Sunday, March 27, 2022

Magnolia Petals

 Planting a magnolia in your yard is an act of faith, and something of a gamble. They bloom early, along with the cherry trees, but unlike the cherries along the Tidal Basin, cold weather can kill the buds. But In the years that they do bloom, it's a magnificent sight. Like all the botanical beauties of spring, a magnolia in full flower is ephemeral. Soon, the petals fall. I love this moment, when the warmth of spring is just starting and all is magnolia-pink, above and below. 

Sunday, March 20, 2022

Remnant of a Fresco, Montefalco, Italy

 In art history class, professors explain how a fresco is created. But to discover the remnants of one in an old Italian church is to really feel the hand of the artist. I looked at the thickness of the plaster edges and thought about how quickly he had to work, painting while the plaster was still wet. Before that, pigments must be ground and prepared, earth tones from Italy, precious blues from faraway lands. A mistake could not be painted over. Instead, that section must be scraped out, plaster and all. Fresco artists must be careful, quick and decisive. All over the world, there is art to be seen and experiences to...well, experience. Perhaps it's time to go out and discover them.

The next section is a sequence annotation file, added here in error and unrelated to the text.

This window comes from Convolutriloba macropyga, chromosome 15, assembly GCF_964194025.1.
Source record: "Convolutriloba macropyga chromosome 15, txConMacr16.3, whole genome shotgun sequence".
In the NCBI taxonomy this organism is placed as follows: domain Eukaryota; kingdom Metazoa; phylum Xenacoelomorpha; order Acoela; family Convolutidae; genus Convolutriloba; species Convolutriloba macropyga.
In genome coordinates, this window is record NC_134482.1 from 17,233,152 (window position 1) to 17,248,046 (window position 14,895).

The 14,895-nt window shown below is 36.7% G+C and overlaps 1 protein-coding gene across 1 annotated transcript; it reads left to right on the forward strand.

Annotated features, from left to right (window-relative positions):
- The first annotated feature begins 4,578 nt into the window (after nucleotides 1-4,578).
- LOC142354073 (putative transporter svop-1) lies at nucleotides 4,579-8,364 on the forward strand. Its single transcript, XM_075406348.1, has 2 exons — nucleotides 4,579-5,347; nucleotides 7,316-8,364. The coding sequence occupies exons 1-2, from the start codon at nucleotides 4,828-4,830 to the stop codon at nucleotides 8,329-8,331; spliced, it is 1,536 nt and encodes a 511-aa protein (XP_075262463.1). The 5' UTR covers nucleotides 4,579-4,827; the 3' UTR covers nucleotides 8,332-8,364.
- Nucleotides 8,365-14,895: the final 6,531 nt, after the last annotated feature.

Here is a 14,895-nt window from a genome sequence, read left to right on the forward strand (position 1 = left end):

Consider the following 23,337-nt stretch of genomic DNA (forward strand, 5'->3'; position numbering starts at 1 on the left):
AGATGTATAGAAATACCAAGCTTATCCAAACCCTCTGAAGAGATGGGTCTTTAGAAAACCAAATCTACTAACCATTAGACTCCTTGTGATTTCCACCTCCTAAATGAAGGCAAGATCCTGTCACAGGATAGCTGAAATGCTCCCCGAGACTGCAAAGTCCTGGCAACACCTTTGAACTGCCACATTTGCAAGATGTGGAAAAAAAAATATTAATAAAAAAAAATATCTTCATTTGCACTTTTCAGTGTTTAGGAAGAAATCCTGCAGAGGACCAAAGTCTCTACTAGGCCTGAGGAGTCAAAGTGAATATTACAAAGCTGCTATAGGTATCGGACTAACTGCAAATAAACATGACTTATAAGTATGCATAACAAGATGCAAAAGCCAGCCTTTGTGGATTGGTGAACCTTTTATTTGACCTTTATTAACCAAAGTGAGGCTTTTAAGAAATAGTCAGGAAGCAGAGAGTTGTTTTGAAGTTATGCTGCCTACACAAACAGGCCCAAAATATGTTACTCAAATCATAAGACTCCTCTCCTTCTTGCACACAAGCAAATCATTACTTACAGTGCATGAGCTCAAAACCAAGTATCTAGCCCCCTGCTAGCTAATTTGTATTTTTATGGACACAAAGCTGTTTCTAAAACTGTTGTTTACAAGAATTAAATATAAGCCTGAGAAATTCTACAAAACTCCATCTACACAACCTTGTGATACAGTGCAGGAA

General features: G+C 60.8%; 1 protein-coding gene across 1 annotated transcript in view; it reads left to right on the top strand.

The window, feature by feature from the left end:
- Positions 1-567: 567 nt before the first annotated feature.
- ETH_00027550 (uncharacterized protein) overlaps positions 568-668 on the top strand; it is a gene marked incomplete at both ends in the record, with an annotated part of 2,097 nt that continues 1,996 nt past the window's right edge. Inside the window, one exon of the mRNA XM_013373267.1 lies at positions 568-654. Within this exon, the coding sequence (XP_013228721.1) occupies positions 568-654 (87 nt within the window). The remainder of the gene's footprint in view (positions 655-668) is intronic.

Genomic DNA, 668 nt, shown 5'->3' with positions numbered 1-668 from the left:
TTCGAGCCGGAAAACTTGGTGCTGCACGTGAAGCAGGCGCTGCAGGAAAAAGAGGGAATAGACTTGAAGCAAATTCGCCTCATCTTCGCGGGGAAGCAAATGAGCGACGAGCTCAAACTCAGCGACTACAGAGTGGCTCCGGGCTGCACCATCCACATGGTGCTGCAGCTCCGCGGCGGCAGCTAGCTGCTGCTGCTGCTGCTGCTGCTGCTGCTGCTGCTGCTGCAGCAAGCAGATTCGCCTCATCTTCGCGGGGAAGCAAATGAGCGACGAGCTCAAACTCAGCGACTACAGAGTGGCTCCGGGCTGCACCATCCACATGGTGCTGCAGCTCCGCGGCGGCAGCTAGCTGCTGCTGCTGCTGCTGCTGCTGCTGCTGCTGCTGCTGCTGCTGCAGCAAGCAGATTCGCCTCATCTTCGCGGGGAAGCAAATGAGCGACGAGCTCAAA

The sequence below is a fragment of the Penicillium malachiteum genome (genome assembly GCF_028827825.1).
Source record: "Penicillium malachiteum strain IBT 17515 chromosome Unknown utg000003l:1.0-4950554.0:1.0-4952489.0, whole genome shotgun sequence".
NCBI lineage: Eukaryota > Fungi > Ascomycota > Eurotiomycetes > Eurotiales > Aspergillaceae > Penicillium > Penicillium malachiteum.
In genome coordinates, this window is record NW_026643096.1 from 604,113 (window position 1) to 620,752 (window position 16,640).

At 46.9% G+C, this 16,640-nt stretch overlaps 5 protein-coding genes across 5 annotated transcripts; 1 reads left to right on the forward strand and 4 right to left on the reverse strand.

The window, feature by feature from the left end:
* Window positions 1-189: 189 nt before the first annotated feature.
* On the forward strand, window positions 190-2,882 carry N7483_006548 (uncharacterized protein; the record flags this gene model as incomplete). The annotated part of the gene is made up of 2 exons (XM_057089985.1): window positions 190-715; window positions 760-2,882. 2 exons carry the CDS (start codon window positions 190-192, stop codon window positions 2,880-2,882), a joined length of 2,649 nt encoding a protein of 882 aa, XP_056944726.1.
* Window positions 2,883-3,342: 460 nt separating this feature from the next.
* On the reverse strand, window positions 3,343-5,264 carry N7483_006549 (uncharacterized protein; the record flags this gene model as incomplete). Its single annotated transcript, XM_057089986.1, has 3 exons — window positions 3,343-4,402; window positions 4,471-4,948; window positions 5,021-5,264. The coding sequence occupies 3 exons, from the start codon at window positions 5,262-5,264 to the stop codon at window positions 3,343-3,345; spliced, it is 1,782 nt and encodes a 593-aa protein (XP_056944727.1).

Sunday, March 13, 2022

Ukrainian Wedding Headpiece

 In the old days, a Ukrainian bride wore a crown of flowers and grasses, gathered just hours before the ceremony from nearby meadows and gardens. Over the years, other materials became available: flowers of silk, paper or wax, strips of tin, cut, punched or hammered into shapes, ribbons, braids, buttons, beads and sequins. This example started with yarn and buttons. In the back is an explosion of beads and sequins, ingeniously assembled into a bouquet of fantastical flowers. There were and  are so many regional variations from all over Ukraine but what they all have in common is a sense of joy and more than a dash of whimsy.

Sunday, March 6, 2022

Crocuses In The Lawn

 The crocus is a harbinger of spring, opening while there are still chilly days and freezing nights. They usually reside in dormant gardens, providing tidy patches of color in a mostly brown landscape. My friend planted them, not just in her garden beds, but also here and there in her front lawn. They are spread out like wary people in these times of Covid, with plenty of space between individuals and family groups. How delightful to see them in the afternoon when their lavender-edged petals glow. The small tree that casts linear shadows across them will soon leaf out, but by then, the crocuses will be resting, waiting for the next spring.